Killings Without Feelings

Sixtus by Tim Kizer is a short novel with three short stories. I downloaded this from Kindle Unlimited based on the description I read about the “main” story, Sixtus. This was another lesson in reading a complete description of what I choose to read. I should have scrolled down for the complete description. On the other hand, I was able to compare writing styles when Kizer shifted to different plots and story lines. I found all stories fairly predictable despite the author throwing in several twists. These were not subtle; there was nothing leading up to them. For me, it was as if several story ideas were explored then a decision was made to try to link several of them into a coherent short story. The stories were not bad. They were not uninteresting. They just did not come up to the level of good.

In Sixtus, we meet Jeremy and Zack. They are close friends; Zack relies on the advice of Jeremy for almost everything. But Zack’s parents didn’t like Jeremy. Zack and Jeremy had been friends since Zack’s birth when Zack’s parents first tried to separate them. It worked for a while, but Jeremy came back. Zack had six fingers on his right hand. The sixth one was named Jeremy. And once back, Jeremy wanted revenge. His parents were right about trying to sever their son’s close relationship with Jeremy. They were dead right. Then the body count increases as Jeremy casts the net of revenge wider. Remember the doctor who had done the amputation 14 years earlier at the request of Zack’s parents?

In Hitchhiker we have the story of a killer who needs to leave the scene of a crime. Why risk stealing a car when hitchhiking is less dangerous? Ron was lucky to meet David who agreed to take him to Redding; it was on the way to David’s destination anyway. But David finds out that Ron is a serial killer. Even he is amazed at the coincidence of their meeting because, after all, David is a serial killer as well. There will have to be a showdown between these two. That will take place in the presence of a Deputy Sheriff. There is never a cop around when you need one.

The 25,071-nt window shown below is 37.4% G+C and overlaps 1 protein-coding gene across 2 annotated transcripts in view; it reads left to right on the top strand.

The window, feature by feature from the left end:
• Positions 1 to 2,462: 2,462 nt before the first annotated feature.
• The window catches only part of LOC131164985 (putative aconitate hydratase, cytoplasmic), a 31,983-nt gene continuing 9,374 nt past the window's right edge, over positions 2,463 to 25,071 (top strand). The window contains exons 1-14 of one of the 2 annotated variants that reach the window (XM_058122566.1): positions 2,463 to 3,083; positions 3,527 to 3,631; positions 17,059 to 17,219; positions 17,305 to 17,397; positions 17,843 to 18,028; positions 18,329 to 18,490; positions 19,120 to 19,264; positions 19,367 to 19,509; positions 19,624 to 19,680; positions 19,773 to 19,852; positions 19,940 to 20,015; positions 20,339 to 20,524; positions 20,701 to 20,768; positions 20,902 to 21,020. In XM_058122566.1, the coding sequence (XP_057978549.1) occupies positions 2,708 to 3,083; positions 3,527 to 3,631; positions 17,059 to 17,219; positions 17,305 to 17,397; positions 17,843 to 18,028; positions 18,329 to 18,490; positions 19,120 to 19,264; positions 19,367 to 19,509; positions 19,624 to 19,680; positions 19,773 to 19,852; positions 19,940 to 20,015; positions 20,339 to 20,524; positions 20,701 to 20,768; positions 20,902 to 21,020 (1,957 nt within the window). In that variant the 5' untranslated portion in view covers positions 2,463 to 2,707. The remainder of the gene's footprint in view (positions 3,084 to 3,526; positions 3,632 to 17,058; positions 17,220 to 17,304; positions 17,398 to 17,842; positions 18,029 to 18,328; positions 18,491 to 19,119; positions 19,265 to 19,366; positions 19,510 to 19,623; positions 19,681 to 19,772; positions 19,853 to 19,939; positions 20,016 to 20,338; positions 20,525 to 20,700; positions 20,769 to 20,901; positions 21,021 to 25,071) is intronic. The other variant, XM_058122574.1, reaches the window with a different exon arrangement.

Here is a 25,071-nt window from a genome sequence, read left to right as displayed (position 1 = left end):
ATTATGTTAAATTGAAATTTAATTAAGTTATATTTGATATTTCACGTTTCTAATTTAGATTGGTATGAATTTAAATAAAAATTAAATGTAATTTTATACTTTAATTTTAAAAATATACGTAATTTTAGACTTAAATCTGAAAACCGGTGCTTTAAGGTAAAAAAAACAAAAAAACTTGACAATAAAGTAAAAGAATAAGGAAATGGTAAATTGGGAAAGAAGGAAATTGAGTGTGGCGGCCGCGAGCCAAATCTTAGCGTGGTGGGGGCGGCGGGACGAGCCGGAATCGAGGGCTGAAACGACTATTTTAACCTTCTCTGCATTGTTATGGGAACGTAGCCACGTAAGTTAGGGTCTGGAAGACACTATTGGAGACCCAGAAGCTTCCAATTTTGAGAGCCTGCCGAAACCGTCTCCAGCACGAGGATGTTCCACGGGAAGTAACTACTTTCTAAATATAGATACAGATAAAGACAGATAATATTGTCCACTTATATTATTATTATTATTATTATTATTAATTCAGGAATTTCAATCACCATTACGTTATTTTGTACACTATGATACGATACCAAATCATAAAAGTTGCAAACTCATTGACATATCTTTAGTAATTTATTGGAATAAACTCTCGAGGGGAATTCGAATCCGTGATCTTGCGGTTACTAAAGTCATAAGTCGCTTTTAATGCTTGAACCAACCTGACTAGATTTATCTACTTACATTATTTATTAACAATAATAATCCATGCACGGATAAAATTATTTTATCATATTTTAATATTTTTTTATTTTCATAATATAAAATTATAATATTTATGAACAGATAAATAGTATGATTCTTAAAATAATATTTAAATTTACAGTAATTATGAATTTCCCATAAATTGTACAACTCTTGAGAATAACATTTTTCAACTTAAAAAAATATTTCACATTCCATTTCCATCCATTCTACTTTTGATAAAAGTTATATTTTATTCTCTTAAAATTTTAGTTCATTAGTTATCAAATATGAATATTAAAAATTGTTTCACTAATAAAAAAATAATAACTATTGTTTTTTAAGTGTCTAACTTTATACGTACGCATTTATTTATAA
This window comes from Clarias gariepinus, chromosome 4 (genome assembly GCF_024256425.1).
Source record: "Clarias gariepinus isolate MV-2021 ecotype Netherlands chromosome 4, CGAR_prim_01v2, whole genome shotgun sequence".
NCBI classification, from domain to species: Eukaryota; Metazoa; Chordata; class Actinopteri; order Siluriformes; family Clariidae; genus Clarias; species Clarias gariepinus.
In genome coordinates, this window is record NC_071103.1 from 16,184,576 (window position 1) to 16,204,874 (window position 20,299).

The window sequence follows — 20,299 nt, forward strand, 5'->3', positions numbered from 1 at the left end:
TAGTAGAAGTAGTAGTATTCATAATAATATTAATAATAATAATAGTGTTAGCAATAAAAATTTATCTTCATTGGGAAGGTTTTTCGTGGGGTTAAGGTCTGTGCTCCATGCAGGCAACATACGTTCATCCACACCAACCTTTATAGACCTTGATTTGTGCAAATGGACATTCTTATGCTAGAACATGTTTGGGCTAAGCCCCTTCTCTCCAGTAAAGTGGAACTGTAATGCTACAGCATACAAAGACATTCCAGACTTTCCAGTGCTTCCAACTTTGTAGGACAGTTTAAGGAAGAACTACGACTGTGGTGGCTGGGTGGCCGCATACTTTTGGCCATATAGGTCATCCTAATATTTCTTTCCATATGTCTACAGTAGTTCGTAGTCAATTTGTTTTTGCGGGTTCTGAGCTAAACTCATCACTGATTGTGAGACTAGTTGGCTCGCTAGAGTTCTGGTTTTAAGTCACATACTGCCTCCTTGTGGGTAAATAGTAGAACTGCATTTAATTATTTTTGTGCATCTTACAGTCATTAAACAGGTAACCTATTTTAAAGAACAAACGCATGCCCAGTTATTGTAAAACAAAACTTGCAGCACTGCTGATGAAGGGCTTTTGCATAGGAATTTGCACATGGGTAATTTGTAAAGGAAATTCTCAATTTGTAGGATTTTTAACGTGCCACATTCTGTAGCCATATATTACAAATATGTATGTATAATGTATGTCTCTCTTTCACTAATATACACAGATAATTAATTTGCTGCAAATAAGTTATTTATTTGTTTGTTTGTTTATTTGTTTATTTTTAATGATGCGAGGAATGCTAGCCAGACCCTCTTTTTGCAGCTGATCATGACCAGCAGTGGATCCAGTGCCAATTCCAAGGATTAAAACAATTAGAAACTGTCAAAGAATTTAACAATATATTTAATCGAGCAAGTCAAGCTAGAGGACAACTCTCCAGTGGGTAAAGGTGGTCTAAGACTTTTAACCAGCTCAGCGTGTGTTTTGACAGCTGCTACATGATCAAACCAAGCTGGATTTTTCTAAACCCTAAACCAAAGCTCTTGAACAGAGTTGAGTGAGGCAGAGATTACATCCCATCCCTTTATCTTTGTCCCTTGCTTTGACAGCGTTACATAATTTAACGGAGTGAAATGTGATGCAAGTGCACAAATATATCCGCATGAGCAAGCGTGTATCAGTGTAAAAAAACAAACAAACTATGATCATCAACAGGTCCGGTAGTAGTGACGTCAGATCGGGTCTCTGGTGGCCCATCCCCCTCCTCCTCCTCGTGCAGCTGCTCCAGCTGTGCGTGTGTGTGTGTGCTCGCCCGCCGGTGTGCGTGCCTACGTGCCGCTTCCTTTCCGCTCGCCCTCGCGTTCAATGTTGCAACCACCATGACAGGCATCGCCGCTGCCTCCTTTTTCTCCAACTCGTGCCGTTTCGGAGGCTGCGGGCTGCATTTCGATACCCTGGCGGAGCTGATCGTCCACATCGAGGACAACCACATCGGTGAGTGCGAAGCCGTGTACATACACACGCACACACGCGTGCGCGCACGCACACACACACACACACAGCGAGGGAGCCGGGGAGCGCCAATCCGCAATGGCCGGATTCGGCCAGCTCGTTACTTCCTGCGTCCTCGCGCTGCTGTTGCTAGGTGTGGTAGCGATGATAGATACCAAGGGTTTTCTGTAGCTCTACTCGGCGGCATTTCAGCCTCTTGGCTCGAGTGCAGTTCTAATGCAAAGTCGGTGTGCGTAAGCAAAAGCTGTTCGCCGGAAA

There are all sorts of ways to be “out of it.” People use alcohol, drugs, meditation, and chemicals which might be considered lethal (poisons). Intoxication begins with suspicion as Leslie needs to react to Helen’s attempts to poison her. Her first attempt is to get Helen fired but the boss is having none of that. A completely unnecessary sexual meeting is inserted at this point. It relates to nothing. Leslie then tries to get help from boyfriend Rick as she acquires a gun for self-protection. After a confrontation with Helen, there is an “oops” moment when Leslie figures out it is really Kathy trying to kill her.

And Kathy has a reason.

The first words that come to my mind about this set of writings are “disconnected” and “unconnected.” Readers might note that there is an interesting connection that could have been made between Sixtus and Hitchhiker. The setup is there but the author decided not to do so. Maybe that is for another book.

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